## Related questions with answers

The hydrolysis of the sugar sucrose to the sugars glucose and fructose, $\mathrm{C}_{12} \mathrm{H}_{22} \mathrm{O}_{11}+\mathrm{H}_2 \mathrm{O} \longrightarrow \mathrm{C}_6 \mathrm{H}_{12} \mathrm{O}_6+\mathrm{C}_6 \mathrm{H}_{12} \mathrm{O}_6$ follows a first-order rate law for the disappearance of sucrose: rate $=k\left[\mathrm{C}_{12} \mathrm{H}_{22} \mathrm{O}_{11}\right]$ (The products of the reaction, glucose and fructose, have the same molecular formulas but differ in the arrangement of the atoms in their molecules.) (a) In neutral solution, $k=2.1 \times 10^{-11} \mathrm{~s}^{-1}$ at $27^{\circ} \mathrm{C}$ and $8.5 \times 10^{-11} \mathrm{~s}^{-1}$ at $37^{\circ} \mathrm{C}$. Determine the activation energy, the frequency factor, and the rate constant for this equation at $47^{\circ} \mathrm{C}$ (assuming the kinetics remain consistent with the Arrhenius equation at this temperature). (b) When a solution of sucrose with an initial concentration of $0.150 \mathrm{M}$ reaches equilibrium, the concentration of sucrose is $1.65 \times 10^{-7} \mathrm{M}$. How long will it take the solution to reach equilibrium at $27^{\circ} \mathrm{C}$ in the absence of a catalyst? Because the concentration of sucrose at equilibrium is so low, assume that the reaction is irreversible. (c) Why does assuming that the reaction is irreversible simplify the calculation in part (b)?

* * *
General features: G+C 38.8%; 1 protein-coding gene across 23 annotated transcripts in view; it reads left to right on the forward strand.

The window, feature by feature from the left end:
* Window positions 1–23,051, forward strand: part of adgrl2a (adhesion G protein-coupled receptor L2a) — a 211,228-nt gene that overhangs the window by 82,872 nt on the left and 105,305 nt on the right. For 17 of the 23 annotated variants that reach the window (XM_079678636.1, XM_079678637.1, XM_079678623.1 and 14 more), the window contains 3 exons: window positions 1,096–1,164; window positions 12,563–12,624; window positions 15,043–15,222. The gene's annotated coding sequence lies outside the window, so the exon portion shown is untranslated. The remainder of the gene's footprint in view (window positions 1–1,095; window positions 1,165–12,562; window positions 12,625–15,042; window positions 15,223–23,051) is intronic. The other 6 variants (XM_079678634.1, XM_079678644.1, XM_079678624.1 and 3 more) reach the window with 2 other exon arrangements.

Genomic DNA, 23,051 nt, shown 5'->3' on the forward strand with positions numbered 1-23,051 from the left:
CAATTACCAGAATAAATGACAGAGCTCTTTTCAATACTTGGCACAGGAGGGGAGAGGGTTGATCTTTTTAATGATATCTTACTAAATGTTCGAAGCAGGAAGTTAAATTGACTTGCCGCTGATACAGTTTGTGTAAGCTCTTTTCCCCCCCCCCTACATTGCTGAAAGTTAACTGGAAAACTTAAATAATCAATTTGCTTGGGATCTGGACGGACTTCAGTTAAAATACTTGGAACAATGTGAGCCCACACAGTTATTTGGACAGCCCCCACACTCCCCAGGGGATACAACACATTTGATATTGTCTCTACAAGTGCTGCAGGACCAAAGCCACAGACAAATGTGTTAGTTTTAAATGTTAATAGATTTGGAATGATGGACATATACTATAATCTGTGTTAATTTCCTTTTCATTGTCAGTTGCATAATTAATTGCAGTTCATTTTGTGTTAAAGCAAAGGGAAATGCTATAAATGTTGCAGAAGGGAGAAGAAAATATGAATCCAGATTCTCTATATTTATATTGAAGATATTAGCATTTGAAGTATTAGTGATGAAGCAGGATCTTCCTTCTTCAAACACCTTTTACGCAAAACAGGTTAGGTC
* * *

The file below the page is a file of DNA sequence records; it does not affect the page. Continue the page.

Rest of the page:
Solution

VerifiedTo calculate for the activation energy of the reaction, we can use the Arrhenius equation:

$\begin{aligned}k = Ae^{\frac{-E_{a}}{RT}}\end{aligned}$

where $k$ stands for the rate constant, $A$ stands for the frequency factor, $E_{a}$ stands for the activation energy, $R$ stands for the gas constant and $T$ stands for the temperature.

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